The UK’s major supermarkets have signed a pledge to help halve the country’s £20bn annual food waste bill by 2030.
More than 100 businesses and organisations have committed to “ground-breaking action” to reduce food waste, which costs an average household £500 per year, the Department for Environment, Food and Rural Affairs (Defra) said.
Around 10.2 million tonnes of food and drink that could have been eaten, ends up being thrown away annually at a cost of £20bn.
Some 1.8 million tonnes of that waste comes from food manufacture, one million from the hospitality industry and 260,000 from retail. The rest, valued at approximately £15bn, is from households.
Sainsbury’s spokesperson, Judith Batchelar, said tackling food waste was “an urgent and important priority” and “one of the biggest challenges currently facing today’s society”.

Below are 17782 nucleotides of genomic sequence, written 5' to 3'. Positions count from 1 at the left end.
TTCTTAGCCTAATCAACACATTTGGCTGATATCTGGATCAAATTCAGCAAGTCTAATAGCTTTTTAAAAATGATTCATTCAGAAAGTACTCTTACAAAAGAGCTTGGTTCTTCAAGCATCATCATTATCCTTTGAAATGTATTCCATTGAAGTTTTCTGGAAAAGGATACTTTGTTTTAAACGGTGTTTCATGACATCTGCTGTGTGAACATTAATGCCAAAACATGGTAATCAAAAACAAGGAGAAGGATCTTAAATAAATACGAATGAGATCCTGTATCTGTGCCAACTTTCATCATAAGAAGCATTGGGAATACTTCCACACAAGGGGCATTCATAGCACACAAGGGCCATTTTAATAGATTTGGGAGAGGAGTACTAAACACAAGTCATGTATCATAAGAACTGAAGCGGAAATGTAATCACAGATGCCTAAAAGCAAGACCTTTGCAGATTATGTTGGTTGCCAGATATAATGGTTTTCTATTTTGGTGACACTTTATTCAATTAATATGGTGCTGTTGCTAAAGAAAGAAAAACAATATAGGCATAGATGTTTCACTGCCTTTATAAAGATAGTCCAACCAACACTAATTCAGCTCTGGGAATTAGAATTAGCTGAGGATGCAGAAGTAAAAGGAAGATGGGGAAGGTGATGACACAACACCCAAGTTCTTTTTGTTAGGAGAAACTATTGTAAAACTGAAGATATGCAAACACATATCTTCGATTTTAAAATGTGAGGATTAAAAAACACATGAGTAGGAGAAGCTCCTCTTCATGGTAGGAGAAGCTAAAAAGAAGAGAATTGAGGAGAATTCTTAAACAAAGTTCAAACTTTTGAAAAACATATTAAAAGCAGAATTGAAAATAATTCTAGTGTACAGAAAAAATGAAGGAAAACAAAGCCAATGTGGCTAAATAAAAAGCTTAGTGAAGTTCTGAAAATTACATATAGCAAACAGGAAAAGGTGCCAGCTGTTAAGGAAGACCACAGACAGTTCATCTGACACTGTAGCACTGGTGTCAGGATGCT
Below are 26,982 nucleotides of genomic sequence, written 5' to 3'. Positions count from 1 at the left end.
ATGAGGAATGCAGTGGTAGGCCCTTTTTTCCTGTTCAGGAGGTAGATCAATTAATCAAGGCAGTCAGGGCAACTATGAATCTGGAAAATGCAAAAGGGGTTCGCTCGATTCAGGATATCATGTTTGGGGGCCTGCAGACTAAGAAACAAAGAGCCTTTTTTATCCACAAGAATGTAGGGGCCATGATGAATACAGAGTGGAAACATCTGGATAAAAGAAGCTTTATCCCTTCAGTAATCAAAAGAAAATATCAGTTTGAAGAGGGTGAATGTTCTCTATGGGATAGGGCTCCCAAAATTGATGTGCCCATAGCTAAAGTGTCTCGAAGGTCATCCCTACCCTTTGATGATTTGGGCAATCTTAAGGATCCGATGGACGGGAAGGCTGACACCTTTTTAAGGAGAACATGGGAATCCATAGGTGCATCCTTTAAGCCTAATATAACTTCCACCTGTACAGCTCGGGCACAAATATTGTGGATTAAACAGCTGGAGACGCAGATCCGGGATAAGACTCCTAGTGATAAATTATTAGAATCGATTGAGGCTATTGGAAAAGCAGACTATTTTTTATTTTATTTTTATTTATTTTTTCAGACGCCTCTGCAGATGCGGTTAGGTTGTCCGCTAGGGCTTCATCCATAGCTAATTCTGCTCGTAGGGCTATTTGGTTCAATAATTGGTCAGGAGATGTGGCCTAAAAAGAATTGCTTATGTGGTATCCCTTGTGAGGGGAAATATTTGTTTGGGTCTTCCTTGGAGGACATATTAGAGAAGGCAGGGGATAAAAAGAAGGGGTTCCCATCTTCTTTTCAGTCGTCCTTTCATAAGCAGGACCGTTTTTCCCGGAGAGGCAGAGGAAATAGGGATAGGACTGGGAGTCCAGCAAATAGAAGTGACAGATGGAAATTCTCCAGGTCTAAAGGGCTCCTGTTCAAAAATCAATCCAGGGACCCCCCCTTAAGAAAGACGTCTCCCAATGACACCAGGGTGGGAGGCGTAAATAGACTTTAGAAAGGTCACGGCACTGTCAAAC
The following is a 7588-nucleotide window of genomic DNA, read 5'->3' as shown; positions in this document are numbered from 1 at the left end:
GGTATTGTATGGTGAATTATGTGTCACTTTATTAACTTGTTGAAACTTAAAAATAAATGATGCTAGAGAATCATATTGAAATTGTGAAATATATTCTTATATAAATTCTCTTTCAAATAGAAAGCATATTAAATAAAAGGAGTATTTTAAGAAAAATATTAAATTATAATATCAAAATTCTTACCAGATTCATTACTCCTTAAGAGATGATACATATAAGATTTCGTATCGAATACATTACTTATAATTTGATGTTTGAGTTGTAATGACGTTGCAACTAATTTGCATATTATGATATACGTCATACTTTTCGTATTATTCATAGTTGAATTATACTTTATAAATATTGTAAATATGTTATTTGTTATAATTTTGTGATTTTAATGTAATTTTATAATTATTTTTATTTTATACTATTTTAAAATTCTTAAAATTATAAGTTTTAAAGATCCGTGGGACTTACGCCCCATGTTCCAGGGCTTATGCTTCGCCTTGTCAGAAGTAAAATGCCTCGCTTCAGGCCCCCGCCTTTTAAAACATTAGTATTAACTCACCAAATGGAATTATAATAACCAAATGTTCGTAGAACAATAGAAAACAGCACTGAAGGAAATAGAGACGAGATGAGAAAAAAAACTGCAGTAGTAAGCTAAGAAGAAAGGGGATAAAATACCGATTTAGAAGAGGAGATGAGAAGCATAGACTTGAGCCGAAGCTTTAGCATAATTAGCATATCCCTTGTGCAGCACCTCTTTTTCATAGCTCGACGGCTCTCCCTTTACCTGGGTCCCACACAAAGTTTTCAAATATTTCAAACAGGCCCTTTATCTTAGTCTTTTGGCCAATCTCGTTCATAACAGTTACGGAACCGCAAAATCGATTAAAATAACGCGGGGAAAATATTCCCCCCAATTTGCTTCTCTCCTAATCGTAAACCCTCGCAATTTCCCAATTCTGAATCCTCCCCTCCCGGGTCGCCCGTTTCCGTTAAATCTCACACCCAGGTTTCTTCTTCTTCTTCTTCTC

she said it was “an intrinsic part of our combined response to tackle greenhouse gas emissions and climate change”.
On Tuesday, Theresa May said the UK wanted to cut such emissions to “net zero” by 2050.
Stefano Agostini, chief executive at Nestle UK and Ireland, one of the food companies to make the pledge, described it as “a critical issue, from an environmental and social perspective.
“It is crucially important that we work together to help reduce food waste across our own operations, our supply chains and also support consumers to reduce food waste in the home,” he said.
Tesco chief executive Dave Lewis said he wanted those who had signed up to go further by revealing how much food they are wasting.
He called it “crucial for identifying hotspots that require collective action and holding individual companies to account for the commitments they have made”.
Ben Elliott, the government’s food surplus and waste champion, who last month urged organisations to tackle food waste, plans to name and shame firms that have not committed.
“To those retailers yet to sign the pledge – why not? You have a responsibility to step up and do your bit. We will be highlighting those who participate and those who do not.
“The food waste crisis can only be solved by collective action,” he added.
Environment Secretary Michael Gove welcomed the business’ commitment, calling food waste an “environmental and economic scandal”.